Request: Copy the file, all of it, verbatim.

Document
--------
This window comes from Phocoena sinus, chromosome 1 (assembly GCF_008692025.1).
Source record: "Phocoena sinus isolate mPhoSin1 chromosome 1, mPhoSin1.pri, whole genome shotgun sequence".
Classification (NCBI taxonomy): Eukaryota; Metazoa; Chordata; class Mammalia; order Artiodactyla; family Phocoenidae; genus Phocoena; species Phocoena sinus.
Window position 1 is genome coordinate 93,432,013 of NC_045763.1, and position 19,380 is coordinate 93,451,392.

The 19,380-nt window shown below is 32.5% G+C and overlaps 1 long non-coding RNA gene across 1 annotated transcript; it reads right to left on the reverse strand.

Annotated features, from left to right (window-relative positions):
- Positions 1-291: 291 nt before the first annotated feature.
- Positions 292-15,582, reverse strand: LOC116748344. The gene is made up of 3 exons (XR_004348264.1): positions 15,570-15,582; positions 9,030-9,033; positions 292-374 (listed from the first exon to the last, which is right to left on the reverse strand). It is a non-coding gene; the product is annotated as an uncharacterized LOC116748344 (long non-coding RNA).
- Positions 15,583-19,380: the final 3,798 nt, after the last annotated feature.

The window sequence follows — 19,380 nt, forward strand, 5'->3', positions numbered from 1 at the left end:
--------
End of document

This window comes from Phocoena sinus, chromosome 1 (assembly GCF_008692025.1).
Source record: "Phocoena sinus isolate mPhoSin1 chromosome 1, mPhoSin1.pri, whole genome shotgun sequence".
Classification (NCBI taxonomy): Eukaryota; Metazoa; Chordata; class Mammalia; order Artiodactyla; family Phocoenidae; genus Phocoena; species Phocoena sinus.
Window position 1 is genome coordinate 93,432,013 of NC_045763.1, and position 19,380 is coordinate 93,451,392.

The 19,380-nt window shown below is 32.5% G+C and overlaps 1 long non-coding RNA gene across 1 annotated transcript; it reads right to left on the reverse strand.

Annotated features, from left to right (window-relative positions):
- Positions 1-291: 291 nt before the first annotated feature.
- Positions 292-15,582, reverse strand: LOC116748344. The gene is made up of 3 exons (XR_004348264.1): positions 15,570-15,582; positions 9,030-9,033; positions 292-374 (listed from the first exon to the last, which is right to left on the reverse strand). It is a non-coding gene; the product is annotated as an uncharacterized LOC116748344 (long non-coding RNA).
- Positions 15,583-19,380: the final 3,798 nt, after the last annotated feature.

The window sequence follows — 19,380 nt, forward strand, 5'->3', positions numbered from 1 at the left end: